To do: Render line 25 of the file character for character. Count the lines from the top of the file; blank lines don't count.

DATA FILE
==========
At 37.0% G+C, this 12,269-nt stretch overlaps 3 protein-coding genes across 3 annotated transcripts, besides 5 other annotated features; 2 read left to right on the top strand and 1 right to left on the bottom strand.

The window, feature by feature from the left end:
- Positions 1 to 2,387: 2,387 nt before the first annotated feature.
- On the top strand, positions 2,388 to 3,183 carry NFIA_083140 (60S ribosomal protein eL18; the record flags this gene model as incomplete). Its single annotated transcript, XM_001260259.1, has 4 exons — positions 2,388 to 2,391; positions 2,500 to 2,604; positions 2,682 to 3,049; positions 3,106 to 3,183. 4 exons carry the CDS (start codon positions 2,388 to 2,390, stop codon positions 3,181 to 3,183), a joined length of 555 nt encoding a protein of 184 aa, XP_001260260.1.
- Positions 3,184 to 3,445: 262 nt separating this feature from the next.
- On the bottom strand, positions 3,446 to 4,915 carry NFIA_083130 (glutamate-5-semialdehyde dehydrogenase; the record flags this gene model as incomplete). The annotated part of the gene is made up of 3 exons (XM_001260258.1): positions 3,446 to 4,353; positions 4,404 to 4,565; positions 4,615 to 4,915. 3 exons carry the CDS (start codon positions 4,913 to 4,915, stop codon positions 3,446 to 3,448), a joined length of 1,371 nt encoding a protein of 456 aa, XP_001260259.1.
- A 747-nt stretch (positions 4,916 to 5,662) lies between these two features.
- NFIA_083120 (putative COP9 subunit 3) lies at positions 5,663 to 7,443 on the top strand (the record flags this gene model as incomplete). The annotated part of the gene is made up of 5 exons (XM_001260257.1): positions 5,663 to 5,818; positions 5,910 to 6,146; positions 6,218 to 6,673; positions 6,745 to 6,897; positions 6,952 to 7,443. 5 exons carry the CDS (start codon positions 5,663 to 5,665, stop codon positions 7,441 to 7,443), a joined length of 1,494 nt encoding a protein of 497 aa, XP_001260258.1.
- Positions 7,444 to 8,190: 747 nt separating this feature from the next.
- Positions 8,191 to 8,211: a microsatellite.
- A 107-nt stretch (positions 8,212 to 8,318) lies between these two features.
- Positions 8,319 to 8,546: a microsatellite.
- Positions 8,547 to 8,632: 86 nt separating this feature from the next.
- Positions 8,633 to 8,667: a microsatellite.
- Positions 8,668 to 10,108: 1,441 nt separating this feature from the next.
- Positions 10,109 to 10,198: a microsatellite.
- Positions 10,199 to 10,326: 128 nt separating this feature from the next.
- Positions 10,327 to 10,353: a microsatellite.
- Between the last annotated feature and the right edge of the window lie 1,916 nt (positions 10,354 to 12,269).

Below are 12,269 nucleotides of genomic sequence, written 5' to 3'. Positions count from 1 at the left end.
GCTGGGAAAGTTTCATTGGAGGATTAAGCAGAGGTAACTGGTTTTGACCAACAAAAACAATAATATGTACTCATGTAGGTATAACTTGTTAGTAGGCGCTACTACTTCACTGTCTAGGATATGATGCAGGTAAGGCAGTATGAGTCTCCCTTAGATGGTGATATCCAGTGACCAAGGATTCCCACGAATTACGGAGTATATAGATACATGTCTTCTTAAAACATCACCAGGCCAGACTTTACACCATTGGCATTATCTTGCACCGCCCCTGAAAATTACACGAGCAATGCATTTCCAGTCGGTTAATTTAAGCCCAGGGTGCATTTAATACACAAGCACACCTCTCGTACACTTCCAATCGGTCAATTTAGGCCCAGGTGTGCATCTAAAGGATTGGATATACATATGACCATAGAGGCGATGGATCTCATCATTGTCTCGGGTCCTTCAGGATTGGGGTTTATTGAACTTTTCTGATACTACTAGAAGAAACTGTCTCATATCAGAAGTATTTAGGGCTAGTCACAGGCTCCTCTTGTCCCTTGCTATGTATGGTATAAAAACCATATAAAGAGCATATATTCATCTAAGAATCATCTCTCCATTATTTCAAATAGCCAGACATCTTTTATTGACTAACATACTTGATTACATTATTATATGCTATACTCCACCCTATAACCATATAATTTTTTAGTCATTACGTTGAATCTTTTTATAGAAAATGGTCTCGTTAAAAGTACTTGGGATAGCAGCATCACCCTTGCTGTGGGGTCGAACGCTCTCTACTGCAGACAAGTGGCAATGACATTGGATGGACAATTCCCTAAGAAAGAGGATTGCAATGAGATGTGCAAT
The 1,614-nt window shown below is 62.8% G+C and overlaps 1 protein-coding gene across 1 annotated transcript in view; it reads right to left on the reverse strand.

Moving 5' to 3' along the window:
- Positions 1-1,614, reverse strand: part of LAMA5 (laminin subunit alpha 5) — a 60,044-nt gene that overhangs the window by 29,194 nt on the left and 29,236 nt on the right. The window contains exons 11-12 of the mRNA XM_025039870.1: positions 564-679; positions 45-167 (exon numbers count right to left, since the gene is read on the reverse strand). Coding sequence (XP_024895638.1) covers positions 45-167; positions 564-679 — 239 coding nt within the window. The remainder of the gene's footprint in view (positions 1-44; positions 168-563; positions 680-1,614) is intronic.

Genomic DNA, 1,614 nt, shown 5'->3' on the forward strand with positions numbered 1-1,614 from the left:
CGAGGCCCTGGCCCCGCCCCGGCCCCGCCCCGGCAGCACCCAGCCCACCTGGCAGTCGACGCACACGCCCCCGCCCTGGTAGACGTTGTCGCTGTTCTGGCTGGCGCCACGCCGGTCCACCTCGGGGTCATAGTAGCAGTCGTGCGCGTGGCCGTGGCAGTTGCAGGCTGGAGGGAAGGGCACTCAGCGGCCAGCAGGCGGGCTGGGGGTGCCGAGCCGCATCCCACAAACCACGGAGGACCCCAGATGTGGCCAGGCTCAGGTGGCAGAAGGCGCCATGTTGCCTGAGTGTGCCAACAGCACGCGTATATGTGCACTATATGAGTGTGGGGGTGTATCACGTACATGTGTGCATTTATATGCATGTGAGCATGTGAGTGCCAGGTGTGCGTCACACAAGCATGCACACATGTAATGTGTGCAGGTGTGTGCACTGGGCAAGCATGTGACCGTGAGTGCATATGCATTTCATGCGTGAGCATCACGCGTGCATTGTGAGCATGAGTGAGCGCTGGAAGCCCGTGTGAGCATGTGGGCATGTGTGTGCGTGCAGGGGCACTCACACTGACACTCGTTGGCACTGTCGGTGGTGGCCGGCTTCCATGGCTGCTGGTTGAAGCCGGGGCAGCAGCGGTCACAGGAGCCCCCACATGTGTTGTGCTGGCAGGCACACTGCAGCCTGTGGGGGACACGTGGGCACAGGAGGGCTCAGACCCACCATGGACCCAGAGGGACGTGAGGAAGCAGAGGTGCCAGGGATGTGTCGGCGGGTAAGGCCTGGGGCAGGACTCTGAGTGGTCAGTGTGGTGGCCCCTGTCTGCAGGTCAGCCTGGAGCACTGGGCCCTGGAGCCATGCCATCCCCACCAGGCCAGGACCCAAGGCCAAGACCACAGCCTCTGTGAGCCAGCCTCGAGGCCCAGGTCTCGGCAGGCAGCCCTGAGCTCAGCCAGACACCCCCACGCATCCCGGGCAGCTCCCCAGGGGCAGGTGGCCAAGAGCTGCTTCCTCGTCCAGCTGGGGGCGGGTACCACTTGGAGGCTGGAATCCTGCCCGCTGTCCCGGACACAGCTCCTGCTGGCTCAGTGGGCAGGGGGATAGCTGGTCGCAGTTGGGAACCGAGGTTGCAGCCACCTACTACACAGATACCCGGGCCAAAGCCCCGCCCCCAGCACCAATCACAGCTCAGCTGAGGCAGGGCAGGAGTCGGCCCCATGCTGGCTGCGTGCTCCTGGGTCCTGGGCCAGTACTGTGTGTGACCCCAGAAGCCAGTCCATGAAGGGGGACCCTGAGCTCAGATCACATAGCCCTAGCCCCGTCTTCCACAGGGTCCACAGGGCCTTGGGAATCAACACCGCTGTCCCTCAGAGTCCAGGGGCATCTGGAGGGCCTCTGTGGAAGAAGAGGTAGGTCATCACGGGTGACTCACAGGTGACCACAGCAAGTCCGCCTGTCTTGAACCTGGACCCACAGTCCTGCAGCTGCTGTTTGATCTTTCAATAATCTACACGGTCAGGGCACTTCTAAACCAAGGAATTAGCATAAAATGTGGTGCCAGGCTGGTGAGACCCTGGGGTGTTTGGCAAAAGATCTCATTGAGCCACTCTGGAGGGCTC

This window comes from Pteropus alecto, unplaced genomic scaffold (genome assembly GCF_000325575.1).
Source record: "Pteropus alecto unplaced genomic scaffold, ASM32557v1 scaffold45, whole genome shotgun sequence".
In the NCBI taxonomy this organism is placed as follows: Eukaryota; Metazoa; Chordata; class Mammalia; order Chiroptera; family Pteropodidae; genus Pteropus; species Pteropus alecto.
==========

Genomic DNA, 1,614 nt, shown 5'->3' on the forward strand with positions numbered 1-1,614 from the left: